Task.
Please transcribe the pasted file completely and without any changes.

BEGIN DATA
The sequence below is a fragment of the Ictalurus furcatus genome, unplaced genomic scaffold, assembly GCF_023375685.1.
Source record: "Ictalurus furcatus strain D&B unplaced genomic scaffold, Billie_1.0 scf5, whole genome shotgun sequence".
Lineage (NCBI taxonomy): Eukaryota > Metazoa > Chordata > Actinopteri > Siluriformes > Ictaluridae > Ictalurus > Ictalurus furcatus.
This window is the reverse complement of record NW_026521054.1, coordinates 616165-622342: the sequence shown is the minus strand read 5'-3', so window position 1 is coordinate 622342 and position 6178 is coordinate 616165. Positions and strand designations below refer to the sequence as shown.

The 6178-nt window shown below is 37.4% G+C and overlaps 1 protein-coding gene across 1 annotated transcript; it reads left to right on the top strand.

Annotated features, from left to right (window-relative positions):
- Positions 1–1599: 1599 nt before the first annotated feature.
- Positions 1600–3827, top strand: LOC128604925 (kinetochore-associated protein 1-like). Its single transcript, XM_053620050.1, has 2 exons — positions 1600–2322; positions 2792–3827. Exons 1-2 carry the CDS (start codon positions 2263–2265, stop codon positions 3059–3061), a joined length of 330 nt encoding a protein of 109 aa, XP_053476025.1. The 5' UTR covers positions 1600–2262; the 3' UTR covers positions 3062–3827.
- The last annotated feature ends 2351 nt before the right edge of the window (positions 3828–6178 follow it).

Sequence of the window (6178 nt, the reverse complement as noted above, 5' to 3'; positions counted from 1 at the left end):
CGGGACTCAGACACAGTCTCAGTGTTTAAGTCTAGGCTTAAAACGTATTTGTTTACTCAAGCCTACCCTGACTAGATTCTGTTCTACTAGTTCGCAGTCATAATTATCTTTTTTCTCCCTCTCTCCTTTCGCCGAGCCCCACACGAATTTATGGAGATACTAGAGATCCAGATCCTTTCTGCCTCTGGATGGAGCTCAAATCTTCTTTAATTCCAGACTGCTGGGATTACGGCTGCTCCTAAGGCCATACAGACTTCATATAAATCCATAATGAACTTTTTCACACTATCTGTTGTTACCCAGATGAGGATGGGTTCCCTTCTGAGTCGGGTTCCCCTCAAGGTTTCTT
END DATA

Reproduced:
The sequence below is a fragment of the Ictalurus furcatus genome, unplaced genomic scaffold, assembly GCF_023375685.1.
Source record: "Ictalurus furcatus strain D&B unplaced genomic scaffold, Billie_1.0 scf5, whole genome shotgun sequence".
Lineage (NCBI taxonomy): Eukaryota > Metazoa > Chordata > Actinopteri > Siluriformes > Ictaluridae > Ictalurus > Ictalurus furcatus.
This window is the reverse complement of record NW_026521054.1, coordinates 616165-622342: the sequence shown is the minus strand read 5'-3', so window position 1 is coordinate 622342 and position 6178 is coordinate 616165. Positions and strand designations below refer to the sequence as shown.

The 6178-nt window shown below is 37.4% G+C and overlaps 1 protein-coding gene across 1 annotated transcript; it reads left to right on the top strand.

Annotated features, from left to right (window-relative positions):
- Positions 1–1599: 1599 nt before the first annotated feature.
- Positions 1600–3827, top strand: LOC128604925 (kinetochore-associated protein 1-like). Its single transcript, XM_053620050.1, has 2 exons — positions 1600–2322; positions 2792–3827. Exons 1-2 carry the CDS (start codon positions 2263–2265, stop codon positions 3059–3061), a joined length of 330 nt encoding a protein of 109 aa, XP_053476025.1. The 5' UTR covers positions 1600–2262; the 3' UTR covers positions 3062–3827.
- The last annotated feature ends 2351 nt before the right edge of the window (positions 3828–6178 follow it).

Sequence of the window (6178 nt, the reverse complement as noted above, 5' to 3'; positions counted from 1 at the left end):
CGGGACTCAGACACAGTCTCAGTGTTTAAGTCTAGGCTTAAAACGTATTTGTTTACTCAAGCCTACCCTGACTAGATTCTGTTCTACTAGTTCGCAGTCATAATTATCTTTTTTCTCCCTCTCTCCTTTCGCCGAGCCCCACACGAATTTATGGAGATACTAGAGATCCAGATCCTTTCTGCCTCTGGATGGAGCTCAAATCTTCTTTAATTCCAGACTGCTGGGATTACGGCTGCTCCTAAGGCCATACAGACTTCATATAAATCCATAATGAACTTTTTCACACTATCTGTTGTTACCCAGATGAGGATGGGTTCCCTTCTGAGTCGGGTTCCCCTCAAGGTTTCTT